The bad news came for German ice hockey fans before it was even clear whether Leon Draisaitl could go to the World Cup. That would be possible if the best German attacker with the Edmonton Oilers were eliminated from the play-offs in the National Hockey League (NHL), which in turn is only possible on Saturday night at the earliest.
In the first of seven group games of the Germans against Canada on Friday (7.20 p.m., Sport 1), Draisaitl would not have played in any case, but he will not come to the tournament in Finland either, the German Ice Hockey Federation (DEB) has already said that clear.
Of course, if eliminated, there’s a role for the Oilers who don’t want their superstar to get hurt. And so the DEB plays a role again, because he may not be able to shell out the handsome sum insured for Draisaitl. From a sporting point of view, it is bitter for the DEB team that the best player has not played for the national team for three years now, but the external image for German ice hockey and this sport in general is more fatal.
Since the 2014 Olympic Games in Sochi, the best possible national teams have not been fielded at any tournament in world ice hockey. Eight years without a tournament of the really best. What kind of team sport can say something like that?
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This sad circumstance is probably solely due to the self-importance of the NHL, but it is not criticized from the scene for reasons of structural dependency, rather the world association IIHF is courting for their favor: In Finland, the ice is played on smaller rinks than is usual in Europe , which suits the NHL stars. The bolting on the narrow ice are used to.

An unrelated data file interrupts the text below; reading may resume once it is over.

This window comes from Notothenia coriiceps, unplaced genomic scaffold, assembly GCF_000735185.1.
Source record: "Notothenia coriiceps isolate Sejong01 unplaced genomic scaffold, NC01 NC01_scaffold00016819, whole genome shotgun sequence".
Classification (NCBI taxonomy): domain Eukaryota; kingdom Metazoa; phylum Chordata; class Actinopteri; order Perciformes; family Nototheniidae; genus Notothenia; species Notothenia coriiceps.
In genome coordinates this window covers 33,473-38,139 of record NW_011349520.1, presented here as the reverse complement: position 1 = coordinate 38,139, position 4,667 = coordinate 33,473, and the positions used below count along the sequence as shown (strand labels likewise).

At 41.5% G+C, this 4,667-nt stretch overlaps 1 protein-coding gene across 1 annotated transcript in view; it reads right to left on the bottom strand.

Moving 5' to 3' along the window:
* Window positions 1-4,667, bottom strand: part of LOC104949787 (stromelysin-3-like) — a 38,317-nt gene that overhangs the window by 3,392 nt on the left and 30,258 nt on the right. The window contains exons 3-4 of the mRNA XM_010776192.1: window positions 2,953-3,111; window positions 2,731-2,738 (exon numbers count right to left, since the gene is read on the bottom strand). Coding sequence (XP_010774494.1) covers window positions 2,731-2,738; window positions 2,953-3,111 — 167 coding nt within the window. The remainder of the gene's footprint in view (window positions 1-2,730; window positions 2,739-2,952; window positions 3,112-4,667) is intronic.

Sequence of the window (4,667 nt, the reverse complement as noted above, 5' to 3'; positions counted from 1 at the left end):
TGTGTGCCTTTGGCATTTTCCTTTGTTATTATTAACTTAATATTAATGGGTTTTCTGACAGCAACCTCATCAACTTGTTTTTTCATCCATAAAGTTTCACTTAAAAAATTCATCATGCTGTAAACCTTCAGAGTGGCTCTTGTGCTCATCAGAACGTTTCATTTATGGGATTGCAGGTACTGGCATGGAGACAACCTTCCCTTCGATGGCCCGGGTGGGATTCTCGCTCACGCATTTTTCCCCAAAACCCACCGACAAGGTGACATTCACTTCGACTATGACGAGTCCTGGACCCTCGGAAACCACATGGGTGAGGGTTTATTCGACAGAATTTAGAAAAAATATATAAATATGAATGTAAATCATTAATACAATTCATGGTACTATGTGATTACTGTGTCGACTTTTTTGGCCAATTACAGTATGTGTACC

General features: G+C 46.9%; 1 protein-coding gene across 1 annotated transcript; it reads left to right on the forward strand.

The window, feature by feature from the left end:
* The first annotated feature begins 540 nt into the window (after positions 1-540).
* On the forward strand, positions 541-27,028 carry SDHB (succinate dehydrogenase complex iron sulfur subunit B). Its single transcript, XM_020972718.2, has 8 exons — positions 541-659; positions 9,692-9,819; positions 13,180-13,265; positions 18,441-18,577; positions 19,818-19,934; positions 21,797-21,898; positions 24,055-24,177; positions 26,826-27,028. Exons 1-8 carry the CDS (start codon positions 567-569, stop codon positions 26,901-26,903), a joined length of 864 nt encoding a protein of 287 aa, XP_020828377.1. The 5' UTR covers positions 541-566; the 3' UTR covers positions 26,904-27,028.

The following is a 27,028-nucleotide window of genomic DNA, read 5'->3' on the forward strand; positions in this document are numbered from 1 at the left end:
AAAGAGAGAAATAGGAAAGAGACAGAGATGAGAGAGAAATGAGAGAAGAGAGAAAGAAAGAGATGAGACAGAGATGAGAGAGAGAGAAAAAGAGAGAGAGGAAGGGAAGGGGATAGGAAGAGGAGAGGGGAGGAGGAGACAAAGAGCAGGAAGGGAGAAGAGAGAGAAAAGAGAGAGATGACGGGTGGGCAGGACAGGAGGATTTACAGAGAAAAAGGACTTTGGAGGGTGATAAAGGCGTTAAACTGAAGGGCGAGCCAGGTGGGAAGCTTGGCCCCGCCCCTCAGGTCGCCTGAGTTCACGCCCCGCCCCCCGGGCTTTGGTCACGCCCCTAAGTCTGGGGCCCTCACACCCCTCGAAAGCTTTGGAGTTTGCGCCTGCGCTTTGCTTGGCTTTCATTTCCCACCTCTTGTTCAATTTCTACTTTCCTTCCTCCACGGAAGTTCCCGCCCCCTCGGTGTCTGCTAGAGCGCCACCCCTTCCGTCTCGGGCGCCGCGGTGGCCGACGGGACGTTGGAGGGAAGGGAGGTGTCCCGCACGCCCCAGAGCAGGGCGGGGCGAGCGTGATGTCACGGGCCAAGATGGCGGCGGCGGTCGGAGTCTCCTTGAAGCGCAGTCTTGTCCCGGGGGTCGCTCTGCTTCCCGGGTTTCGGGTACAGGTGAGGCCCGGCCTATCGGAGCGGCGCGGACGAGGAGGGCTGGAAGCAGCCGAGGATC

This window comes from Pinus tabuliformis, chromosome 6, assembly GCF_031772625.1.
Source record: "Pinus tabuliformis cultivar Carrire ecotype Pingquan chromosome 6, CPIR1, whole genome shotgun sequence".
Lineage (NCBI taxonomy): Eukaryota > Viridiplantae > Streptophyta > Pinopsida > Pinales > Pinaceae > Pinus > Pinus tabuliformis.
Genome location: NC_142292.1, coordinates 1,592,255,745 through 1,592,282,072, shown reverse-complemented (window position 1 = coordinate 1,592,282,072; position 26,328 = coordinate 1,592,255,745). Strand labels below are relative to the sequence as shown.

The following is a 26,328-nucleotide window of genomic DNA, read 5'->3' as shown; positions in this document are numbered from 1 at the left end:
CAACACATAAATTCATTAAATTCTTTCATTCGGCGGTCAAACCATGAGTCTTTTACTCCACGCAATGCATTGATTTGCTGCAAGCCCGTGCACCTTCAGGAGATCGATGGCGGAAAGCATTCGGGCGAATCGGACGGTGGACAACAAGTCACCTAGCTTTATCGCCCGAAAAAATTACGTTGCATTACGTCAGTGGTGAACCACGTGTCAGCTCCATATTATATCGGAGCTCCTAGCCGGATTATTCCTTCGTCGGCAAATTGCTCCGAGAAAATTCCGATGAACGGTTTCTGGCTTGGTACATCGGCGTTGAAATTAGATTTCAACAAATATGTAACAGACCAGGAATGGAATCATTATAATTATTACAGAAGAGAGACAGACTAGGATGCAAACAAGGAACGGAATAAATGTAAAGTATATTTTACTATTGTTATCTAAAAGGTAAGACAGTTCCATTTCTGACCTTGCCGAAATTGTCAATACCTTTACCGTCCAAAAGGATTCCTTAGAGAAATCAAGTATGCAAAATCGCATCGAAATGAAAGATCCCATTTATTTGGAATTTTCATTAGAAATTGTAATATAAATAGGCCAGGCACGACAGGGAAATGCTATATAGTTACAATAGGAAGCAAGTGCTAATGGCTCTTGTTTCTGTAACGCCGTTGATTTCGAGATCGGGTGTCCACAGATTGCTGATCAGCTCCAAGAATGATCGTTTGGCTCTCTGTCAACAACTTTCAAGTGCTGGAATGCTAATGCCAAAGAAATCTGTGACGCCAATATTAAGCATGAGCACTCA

Some greats are coming to the tournament in Finland, especially with the European teams, the Swiss for example, where young star Nico Hischier (New Jersey Devils) is in the squad. The attacker was the first in the so-called draft in the NHL five years ago.
And then it is – understandably – also the first World Cup without Russia since 1953, a year later the Soviets took part in a World Cup for the first time. After the boring Olympic tournament in Beijing without the big names, there is now a World Cup tournament with mainly medium-sized players among the players. It will bother the Finns less. Ice hockey is the number one sport in Finland and excitement in the country of the current Olympic champion will be great at the games in Tampere and Helsinki.
Germany will start against Canada on Friday
Where the journey for the German team is going after the strange Olympic appearance in Beijing is an exciting matter, especially since without the international superstar in sports (Draisaitl), who is unknown in Germany (Draisaitl), there are still a few strong players from the NHL in the DEB team – and possibly nor can John Jason Peterka and Lukas Reichel, who are employed in the lower-class AHL; this will be less expensive for the DEB than with Draisaitl.
The Canadian team is a tough opponent for the Germans at the start, the North Americans almost only have players from the NHL in their squad, but more from the second or third row. The only NHL goalie in the squad should be Chris Driedger in goal. He is the second goalkeeper for the Seattle Kraken, behind Philipp Grubauer. So the two can wave to each other on Friday, because luckily for national coach Toni Söderholm, Grubauer is in Finland.
The substitute goalkeepers Mathias Niederberger (still Berlin) and Justin Strahlmeier (Wolfsburg) are also impressive, which does not diminish the hopes of the German team. They are used to having to do without Leon Draisaitl. And as Toni Söderholm said so beautifully recently: “Let’s talk about those who are there. And not about those who are not there.”